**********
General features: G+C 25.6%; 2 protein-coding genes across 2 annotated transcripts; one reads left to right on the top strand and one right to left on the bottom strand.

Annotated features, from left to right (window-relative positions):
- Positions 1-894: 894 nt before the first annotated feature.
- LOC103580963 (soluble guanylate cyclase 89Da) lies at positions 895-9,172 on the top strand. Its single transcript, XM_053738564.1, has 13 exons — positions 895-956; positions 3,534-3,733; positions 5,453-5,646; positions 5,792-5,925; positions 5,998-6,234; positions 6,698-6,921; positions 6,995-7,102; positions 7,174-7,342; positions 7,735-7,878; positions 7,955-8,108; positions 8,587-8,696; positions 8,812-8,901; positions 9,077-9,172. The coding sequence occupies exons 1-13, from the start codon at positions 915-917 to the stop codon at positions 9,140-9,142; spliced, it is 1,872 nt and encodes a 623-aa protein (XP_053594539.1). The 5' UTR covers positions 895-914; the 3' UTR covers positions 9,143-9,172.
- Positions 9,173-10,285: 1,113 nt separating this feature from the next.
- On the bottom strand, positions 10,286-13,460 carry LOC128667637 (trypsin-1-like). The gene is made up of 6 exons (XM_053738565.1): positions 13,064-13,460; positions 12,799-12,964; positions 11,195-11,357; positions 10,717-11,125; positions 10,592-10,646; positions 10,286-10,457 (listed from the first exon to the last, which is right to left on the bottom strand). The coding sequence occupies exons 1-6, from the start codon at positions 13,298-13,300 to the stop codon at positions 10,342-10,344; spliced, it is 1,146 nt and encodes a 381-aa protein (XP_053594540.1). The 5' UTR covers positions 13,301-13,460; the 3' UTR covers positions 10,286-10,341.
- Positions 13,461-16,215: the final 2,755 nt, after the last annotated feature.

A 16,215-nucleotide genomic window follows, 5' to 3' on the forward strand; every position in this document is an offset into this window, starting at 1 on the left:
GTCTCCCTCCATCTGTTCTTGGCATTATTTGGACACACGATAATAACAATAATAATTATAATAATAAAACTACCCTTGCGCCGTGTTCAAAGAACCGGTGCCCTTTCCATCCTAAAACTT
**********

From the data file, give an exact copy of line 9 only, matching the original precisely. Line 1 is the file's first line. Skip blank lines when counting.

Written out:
GTCTCCCTCCATCTGTTCTTGGCATTATTTGGACACACGATAATAACAATAATAATTATAATAATAAAACTACCCTTGCGCCGTGTTCAAAGAACCGGTGCCCTTTCCATCCTAAAACTT